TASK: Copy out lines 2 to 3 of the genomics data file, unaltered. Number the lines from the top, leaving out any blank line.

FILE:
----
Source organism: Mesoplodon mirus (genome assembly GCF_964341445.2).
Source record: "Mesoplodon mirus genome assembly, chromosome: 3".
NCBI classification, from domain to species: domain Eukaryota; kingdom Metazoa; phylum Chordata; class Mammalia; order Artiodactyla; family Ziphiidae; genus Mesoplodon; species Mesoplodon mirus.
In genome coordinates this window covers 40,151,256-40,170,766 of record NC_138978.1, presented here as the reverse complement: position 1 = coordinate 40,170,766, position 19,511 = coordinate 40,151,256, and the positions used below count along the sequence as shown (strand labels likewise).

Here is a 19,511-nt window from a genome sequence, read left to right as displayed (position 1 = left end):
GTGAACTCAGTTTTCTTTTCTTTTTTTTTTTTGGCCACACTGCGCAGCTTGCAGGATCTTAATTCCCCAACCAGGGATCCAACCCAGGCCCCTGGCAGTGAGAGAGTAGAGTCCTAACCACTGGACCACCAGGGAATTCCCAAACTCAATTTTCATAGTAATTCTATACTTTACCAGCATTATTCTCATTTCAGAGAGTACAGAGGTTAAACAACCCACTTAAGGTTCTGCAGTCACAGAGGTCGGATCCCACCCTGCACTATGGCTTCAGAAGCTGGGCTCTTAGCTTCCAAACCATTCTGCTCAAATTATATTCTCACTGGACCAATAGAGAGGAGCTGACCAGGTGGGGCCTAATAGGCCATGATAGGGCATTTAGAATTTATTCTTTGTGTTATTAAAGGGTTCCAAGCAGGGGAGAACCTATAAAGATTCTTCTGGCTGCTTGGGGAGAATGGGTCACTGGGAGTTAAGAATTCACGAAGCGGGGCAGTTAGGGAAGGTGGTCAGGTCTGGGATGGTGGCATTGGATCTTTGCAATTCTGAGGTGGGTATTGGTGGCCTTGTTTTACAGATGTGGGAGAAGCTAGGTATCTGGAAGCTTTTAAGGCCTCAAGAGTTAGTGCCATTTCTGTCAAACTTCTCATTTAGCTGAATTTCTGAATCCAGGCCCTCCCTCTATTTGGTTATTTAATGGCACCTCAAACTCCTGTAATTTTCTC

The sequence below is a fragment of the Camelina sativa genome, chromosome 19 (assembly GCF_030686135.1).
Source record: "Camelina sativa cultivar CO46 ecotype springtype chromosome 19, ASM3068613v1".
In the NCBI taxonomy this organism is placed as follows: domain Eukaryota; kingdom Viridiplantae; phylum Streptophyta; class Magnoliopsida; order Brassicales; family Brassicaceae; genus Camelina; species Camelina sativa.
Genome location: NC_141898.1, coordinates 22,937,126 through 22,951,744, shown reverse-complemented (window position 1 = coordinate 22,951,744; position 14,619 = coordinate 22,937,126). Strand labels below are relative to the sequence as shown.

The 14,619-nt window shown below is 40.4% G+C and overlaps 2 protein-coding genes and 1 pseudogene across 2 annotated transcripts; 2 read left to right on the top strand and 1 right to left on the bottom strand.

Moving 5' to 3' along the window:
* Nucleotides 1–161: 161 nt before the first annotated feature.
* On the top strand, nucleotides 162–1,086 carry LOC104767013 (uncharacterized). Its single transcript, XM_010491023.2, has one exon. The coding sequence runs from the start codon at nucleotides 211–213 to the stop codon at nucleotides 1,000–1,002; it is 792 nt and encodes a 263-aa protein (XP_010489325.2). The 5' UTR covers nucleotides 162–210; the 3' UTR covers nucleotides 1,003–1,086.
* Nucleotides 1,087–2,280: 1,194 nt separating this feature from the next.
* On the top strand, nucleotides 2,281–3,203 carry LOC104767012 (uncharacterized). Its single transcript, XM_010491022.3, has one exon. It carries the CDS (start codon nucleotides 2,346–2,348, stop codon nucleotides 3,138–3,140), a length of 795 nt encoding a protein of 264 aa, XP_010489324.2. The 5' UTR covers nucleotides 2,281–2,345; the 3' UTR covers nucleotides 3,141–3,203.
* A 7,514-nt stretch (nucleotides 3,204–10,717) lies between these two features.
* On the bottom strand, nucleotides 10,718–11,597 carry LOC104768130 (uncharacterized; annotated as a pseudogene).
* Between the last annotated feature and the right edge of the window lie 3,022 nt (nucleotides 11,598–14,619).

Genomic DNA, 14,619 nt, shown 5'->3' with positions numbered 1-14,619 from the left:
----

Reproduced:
Source record: "Mesoplodon mirus genome assembly, chromosome: 3".
NCBI classification, from domain to species: domain Eukaryota; kingdom Metazoa; phylum Chordata; class Mammalia; order Artiodactyla; family Ziphiidae; genus Mesoplodon; species Mesoplodon mirus.